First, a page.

Although we are parents, we are also children.  The change in our parents often begins quite slowly with the odd bit of help here and there. For me, with my mother, it was some shopping from time to time. Sometimes when I came back with the shopping, she would say ”But you didn’t get mandarins!” I would grit my teeth and say very calmly, “But you didn’t have them on your list!”  Also I had to be on the end of the phone when a problem arose with her TV remote or the hot water cylinder or whatever.

I also did a lot of listening to stories from long ago. My mother would forget what happened half an hour ago, but she could remember every detail of her childhood. Who lived on her road and what went on behind the drawn curtains. Occasionally there would be a gem that I hadn’t heard before, like the time she remembered that every afternoon at about 4pm a very well dressed man would come and stand outside their house. She lived alone with her mother but it was a family full of secrets, so she never asked who was that man?

And her mother never explained.

After she turned 90 I noticed quite a change. I knew she needed more help so we began at the GP.  Here we found out how to get an alarm that she would wear around her neck in case she fell over and how to get an assessment from the local District Health Board.

I was there for that first assessment from the District Health Board, and when he asked her if she had any delusions – I thought it a very strange question. At that stage she answered “I always have delusions of grandeur” and we all laughed. A bit later on I knew why he had asked that question, but the problem was that when she became delusional it all seemed so real to her. She would argue with me, she remembered every MP900442315tiny detail with such clarity.

That first assessment was very useful because she got some help with the shopping and housework, the taking of her pills and eventually meals on wheels. Also some handles to hold onto in the shower and the toilet. This stage lasted about a year.

But then the falling over stage happened and the alarm got used lots and we got rung up all hours of the night and in a dazed and slightly sick state, we would follow the ambulance into the hospital.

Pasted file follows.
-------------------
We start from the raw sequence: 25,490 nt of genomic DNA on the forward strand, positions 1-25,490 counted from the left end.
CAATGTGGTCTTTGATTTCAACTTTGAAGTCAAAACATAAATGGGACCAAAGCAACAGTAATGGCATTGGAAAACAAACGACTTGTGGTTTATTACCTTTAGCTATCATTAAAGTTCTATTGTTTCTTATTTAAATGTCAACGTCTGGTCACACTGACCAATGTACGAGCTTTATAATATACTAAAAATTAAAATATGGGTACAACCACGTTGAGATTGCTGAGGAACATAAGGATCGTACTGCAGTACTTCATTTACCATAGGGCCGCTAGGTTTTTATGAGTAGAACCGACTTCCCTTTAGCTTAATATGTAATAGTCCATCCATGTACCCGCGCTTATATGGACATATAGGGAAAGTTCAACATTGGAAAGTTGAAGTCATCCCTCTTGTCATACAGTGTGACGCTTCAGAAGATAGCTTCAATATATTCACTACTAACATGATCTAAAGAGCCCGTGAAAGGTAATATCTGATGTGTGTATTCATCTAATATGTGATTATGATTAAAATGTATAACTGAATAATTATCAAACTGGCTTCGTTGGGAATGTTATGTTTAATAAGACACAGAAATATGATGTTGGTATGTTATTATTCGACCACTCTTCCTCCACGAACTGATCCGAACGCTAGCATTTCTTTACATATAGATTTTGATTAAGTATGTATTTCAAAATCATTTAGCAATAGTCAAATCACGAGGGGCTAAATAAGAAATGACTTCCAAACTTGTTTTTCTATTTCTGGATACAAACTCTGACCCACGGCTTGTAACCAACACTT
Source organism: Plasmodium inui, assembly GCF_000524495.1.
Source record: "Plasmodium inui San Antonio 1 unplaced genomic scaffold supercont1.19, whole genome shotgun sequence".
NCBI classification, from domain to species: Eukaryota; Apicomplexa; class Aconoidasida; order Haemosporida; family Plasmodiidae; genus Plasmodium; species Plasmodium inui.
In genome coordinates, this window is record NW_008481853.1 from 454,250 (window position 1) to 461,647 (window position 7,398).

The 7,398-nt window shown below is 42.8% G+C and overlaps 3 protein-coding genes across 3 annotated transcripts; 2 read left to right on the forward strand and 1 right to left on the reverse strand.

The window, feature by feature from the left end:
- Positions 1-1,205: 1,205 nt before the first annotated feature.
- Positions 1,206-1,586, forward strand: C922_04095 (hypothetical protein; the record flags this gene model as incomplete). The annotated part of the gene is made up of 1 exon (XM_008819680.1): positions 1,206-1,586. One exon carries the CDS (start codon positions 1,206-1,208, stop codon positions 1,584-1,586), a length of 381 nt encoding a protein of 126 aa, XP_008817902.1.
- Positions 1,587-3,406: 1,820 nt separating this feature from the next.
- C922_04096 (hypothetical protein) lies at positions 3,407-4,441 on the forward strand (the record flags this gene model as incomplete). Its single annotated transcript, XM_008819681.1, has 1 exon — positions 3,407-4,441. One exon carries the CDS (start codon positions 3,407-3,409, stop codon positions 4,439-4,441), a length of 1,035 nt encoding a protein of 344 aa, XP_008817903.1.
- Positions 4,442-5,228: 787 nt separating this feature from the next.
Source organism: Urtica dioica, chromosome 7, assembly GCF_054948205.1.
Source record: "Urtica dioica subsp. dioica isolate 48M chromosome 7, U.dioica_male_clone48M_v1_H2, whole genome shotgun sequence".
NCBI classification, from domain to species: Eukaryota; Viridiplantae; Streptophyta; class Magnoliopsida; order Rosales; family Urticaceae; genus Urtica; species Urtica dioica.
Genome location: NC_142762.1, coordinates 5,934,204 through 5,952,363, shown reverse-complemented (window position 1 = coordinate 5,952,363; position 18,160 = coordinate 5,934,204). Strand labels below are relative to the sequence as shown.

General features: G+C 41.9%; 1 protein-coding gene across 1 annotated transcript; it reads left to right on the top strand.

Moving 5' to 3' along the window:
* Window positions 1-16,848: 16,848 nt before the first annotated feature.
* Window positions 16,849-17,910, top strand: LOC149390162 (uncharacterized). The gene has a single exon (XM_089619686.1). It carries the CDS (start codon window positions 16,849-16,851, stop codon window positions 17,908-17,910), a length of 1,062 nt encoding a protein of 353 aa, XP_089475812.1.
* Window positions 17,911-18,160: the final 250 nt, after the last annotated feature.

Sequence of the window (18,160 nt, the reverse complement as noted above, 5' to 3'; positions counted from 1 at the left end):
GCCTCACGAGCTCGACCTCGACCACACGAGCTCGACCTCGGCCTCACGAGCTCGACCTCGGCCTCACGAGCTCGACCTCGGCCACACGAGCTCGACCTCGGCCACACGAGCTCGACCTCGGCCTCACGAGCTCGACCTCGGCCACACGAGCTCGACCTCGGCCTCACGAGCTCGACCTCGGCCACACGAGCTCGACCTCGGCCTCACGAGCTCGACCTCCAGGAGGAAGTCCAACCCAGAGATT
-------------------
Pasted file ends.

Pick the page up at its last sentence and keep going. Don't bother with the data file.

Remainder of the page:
Each stay in the hospital was an anxious time for me because the stress of being in a ward with other elderly people made the dementia a lot worse. She would tell me that people had stolen her clothes and her handbag and that the other people were drug addicts. I just didn’t recognise her and I didn’t know if these delusions were a permanent state.

However once she got home she remembered things again and we carried on until she fell and injured her leg and that meant an operation and anaesthetic. Apparently anaesthetic is not good with a bit of dementia, so that when she went home this time she didn’t remember. I left her at 5.30 and went home. I had a bad feeling about her so I went back at about 8pm and she was still sitting in the dark and cold in exactly the same position. She just couldn’t seem to move or do anything.

My mother was then reassessed by the District Health Board, again I was present at the assessment because this time my mother’s answers were a long way from the truth. I made sure I spoke to the assessor as she was getting into her car. This time they recommended rest home care because it was clear my mother needed help day and night.

Where to go?  My main criteria was that I wanted her to be near where we lived so that I could see her easily and I wanted the staff to be kind and patient. In the end I found one that was quite close and the staff, although they changed often, were really lovely and kind. Considering the pay they get, I think they are saints!

Two years on, she is still in the rest home but she is so thin, so frail and now very weak. Not once has she ever complained or accused me of putting her into the home. I thank her for that. So I have watched my sharp, witty and intelligent mother become so tired and confused and now I have to say that it is a blessing that her mind is almost completely gone. The hard part for the sons and the daughters is that our parents change, not all the time, but often, and you are left wondering where that person you knew and loved for so many years has gone?

Now we are at the stage where there is nothing to do but wait. For so long I was the one who sorted things out for my mother, but this time I am as helpless as she is. So we live each day as it comes and we wonder how it will end. Actually, we know how it will end but we just don’t know the way it will go.

– Debbie Knowles



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Julie Mulcahy is married to Peter, a Primary School Principal and is descended from a long line of teachers. Julie has taught Years 4 through to Year 13, moved from country schools in Bay of Plenty, Waikato and Northland and spent the past 10 years in Auckland where she has worked for six large secondary schools taking referrals for senior students who had learning or behaviour needs.

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I love your story. I’ve worked in aged care for years, and am now one of those assessors you described. Your mother is so lucky to have a caring and kind daughter – some of the client’s I assess, have no one – and it’s heart breaking because although there are a few support agencies out there, they are all limited by funding & resources. I really enjoyed reading your blog. Thanks.

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